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A special surprise video in which John loves Sarah's art. https://store.dftba.com/collections/the-art-assignment/products/collage-poem-greeting-cards-set
Or see all of Sarah Urist Green's recent collage poems on instagram: https://www.instagram.com/theartassignment/?hl=en



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Morning Hank, it's Wednesday! Special surprise bonus video that I might delete later...

So for me, one of the great pleasures of being alive is being a fan of stuff, especially being a fan of stuff made by people you care about. Loving the loves of your loves is for me at least just a wonderful source of joy and connection, and I offer all of that as preface before saying that over the last year Sarah has been making collages, and I love them SO much. Like, I adore 'live play love ugh' with every fibre of my beating heart. Or, this sideways hat and car telling us to 'be the women in our life'. So what Sarah does is comb through old magazines, many of them ones that were marketed to women in the 1960s and 1970s, and then take images and words from them to form these wonderful collage poems. 'Ask anyone. Now be any one.', or 'any room is the room.', or here's a woman spinning through the air: 'Do this it. Works.'. Like, I don't wanna get too deep here but just the phrase 'it works' is so fascinating when re-contextualised like this, right, like 'it works' can either refer to something that is effective or effortful. And who among us has not felt vaguely twisty of late? I mean, acrobatics, both physical and otherwise, are alternately wondrous and terrifying, and at times both, which feels like now to me. All of Sarah's collage poems are like this; the more you look the more interesting they get, and that is my favourite experience with art. Or to put it in collage-poem form, 'the important thing is, now you can see'. Another thing I love about these collage poems, they use old imagery but they are utterly contemporary. Like, take this one where an old Nikon camera lens contains within it an even older image of the barmaid in a famous Manet painting. Sarah made a fascinating art assignment video about this painting and what makes it so art historically significant. But by placing this barmaid in a new context, we see a very contemporary image, right? The reflection of a human face in a camera lens, which by the way is what I'm looking at right now. It's also what we do every time we take a selfie, and every time we hold our phones up to our faces so that facial recognition technology can save us the trouble of having to type in a password, and so on. Truly, the picture of the week. Sarah's collages remind me a little bit of Sister Corita Kent's alphabet series, where she created collages around each letter of the Latin alphabet. Like one of my favourites is the letter 'E', where she quotes Camus: 'Should like to be able to love my country and still love justice.'. And like Kent's work, I think Sarah's collages are both beautiful to look at, and ethically challenging, and also wonderfully interesting to ponder. Like in this one, images and smells of the so-called natural intersect with the so-called artificial, and that which cannot be bought intersects with that which can be bought, and 'now you can own positive vibrations'. But they never take themselves too seriously and they're often very funny, like, 'Magical thinking. There's nothing finer.', or 'confidence in your tiger', or, one of my all-time favourites, 'I want you to know the VCR broke down. There is only one. I give up'. Many of these were created as projects for awesome (?) perks, but Sarah has just released some as a collection of note cards through DFTBA with all the proceeds going to charity. And they are lovely, and my favourite cards to write thank-you notes on, and if you order them before December 3rd in the US they will arrive before Christmas, link in the dooblydoo. Or, you can just look at them on Instagram, there are so many more on Instagram. I just love them so much, not least because they remind me that 'magic can be small'. 'Magic can be small', that is so beautiful and so true.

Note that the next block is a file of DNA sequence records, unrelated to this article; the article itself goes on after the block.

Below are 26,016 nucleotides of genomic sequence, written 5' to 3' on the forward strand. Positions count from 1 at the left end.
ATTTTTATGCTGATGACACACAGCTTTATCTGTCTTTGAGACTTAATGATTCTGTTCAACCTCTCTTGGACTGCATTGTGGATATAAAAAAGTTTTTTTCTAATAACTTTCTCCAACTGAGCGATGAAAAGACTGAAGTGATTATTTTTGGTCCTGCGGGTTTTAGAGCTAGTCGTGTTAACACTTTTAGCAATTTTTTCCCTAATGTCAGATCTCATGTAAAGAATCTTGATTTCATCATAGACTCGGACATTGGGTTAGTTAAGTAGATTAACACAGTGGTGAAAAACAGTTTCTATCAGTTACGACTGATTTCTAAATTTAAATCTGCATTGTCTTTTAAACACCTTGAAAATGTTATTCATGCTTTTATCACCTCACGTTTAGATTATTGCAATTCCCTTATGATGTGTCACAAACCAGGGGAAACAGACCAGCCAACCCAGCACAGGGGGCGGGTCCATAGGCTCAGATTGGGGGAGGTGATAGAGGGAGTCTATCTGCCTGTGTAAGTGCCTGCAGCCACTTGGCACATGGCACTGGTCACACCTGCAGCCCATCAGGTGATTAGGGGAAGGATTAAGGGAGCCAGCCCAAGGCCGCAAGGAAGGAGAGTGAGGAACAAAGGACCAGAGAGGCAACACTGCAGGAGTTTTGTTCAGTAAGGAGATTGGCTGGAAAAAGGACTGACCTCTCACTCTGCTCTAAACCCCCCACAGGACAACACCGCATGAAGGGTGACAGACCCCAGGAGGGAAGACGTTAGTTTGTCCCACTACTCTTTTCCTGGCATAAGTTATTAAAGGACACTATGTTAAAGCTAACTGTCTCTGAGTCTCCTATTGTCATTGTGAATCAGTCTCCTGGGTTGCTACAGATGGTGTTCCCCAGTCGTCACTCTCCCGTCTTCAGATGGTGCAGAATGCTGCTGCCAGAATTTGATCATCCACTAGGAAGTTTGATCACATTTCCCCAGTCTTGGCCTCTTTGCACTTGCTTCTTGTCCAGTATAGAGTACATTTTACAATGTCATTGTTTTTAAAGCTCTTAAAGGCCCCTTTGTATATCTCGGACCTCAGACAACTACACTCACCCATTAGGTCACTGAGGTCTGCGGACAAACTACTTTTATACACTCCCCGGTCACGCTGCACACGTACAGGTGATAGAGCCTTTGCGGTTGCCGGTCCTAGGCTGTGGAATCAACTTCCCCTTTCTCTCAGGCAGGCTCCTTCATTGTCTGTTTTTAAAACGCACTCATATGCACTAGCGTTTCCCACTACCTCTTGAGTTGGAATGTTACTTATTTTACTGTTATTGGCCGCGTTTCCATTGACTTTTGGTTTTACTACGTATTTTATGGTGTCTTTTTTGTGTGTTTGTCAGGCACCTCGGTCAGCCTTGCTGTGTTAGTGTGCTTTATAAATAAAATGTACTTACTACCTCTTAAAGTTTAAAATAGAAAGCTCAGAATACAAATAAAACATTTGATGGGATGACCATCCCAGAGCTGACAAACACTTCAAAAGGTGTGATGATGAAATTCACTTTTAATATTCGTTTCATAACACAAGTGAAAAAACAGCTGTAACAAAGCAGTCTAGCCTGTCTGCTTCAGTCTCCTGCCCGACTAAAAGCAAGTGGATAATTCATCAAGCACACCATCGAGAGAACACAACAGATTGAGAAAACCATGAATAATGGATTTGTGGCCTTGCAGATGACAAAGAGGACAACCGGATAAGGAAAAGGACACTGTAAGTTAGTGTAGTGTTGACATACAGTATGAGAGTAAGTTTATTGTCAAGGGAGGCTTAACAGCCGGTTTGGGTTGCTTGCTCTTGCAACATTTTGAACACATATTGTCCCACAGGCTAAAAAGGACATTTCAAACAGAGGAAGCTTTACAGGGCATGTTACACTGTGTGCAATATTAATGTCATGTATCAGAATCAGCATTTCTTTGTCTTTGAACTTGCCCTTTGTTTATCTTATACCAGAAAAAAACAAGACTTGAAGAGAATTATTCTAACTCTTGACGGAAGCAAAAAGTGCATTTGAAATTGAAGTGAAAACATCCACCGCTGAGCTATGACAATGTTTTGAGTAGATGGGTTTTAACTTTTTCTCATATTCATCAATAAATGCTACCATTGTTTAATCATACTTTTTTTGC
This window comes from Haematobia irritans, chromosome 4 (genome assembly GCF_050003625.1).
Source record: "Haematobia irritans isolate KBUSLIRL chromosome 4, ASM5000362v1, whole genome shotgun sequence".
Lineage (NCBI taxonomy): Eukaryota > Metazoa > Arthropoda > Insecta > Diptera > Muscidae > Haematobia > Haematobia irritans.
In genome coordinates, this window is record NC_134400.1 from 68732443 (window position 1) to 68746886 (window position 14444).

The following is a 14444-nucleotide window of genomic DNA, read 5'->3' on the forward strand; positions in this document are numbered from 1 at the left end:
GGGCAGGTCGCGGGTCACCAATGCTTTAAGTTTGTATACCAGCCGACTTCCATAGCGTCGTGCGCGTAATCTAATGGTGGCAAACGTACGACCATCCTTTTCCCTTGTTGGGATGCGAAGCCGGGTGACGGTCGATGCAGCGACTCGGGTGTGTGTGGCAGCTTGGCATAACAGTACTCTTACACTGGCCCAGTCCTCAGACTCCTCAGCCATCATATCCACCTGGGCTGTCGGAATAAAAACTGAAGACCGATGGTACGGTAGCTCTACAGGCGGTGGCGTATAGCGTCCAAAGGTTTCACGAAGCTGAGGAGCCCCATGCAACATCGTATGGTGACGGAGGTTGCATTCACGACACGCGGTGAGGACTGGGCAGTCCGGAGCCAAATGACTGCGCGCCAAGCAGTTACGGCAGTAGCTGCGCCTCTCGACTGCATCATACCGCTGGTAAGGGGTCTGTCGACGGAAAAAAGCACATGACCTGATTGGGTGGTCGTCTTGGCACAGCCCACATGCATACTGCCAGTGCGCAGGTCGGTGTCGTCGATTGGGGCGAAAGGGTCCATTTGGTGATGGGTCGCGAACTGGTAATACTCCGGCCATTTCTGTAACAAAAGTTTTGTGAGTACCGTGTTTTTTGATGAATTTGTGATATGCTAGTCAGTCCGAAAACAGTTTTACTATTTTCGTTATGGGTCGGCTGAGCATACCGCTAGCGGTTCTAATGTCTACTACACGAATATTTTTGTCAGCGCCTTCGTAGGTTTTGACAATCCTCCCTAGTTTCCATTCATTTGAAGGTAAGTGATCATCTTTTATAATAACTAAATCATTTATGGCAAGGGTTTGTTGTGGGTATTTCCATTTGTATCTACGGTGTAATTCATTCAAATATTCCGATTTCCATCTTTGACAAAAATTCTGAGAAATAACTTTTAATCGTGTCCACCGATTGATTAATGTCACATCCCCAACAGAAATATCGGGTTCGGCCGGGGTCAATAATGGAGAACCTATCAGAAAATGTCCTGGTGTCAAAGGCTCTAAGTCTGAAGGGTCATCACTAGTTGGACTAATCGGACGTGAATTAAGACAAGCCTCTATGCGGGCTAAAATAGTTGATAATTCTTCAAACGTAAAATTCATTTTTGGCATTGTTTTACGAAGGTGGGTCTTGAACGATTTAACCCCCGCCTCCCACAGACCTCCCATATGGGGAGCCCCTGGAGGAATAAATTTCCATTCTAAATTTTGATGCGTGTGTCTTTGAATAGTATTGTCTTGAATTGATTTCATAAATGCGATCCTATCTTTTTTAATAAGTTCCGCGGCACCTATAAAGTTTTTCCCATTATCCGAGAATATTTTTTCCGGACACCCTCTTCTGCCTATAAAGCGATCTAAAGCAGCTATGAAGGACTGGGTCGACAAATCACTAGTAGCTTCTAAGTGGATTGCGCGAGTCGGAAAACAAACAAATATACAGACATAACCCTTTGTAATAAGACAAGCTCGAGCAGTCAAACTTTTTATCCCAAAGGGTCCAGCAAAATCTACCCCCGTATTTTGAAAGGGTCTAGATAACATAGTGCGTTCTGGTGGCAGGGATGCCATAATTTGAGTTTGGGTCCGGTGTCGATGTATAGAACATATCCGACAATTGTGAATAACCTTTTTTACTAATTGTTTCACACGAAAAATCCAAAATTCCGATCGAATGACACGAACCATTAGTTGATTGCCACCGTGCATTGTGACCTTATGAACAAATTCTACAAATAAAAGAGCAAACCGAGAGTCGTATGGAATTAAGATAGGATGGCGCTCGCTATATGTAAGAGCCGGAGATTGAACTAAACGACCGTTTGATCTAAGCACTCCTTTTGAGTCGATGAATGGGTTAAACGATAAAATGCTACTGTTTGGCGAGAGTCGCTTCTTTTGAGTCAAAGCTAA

Hank, I'll see you on Friday.